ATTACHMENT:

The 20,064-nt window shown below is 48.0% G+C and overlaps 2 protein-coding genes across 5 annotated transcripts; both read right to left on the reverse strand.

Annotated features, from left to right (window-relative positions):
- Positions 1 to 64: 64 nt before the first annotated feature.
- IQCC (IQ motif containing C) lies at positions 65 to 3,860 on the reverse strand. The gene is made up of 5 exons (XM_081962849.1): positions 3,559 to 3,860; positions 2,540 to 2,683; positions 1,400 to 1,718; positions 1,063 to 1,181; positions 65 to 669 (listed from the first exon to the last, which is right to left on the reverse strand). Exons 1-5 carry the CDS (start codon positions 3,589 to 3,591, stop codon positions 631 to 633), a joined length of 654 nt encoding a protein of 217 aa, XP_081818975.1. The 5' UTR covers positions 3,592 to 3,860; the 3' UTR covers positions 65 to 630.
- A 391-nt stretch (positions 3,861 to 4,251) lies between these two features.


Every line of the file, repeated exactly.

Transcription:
The 20,064-nt window shown below is 48.0% G+C and overlaps 2 protein-coding genes across 5 annotated transcripts; both read right to left on the reverse strand.

Annotated features, from left to right (window-relative positions):
- Positions 1 to 64: 64 nt before the first annotated feature.
- IQCC (IQ motif containing C) lies at positions 65 to 3,860 on the reverse strand. The gene is made up of 5 exons (XM_081962849.1): positions 3,559 to 3,860; positions 2,540 to 2,683; positions 1,400 to 1,718; positions 1,063 to 1,181; positions 65 to 669 (listed from the first exon to the last, which is right to left on the reverse strand). Exons 1-5 carry the CDS (start codon positions 3,589 to 3,591, stop codon positions 631 to 633), a joined length of 654 nt encoding a protein of 217 aa, XP_081818975.1. The 5' UTR covers positions 3,592 to 3,860; the 3' UTR covers positions 65 to 630.
- A 391-nt stretch (positions 3,861 to 4,251) lies between these two features.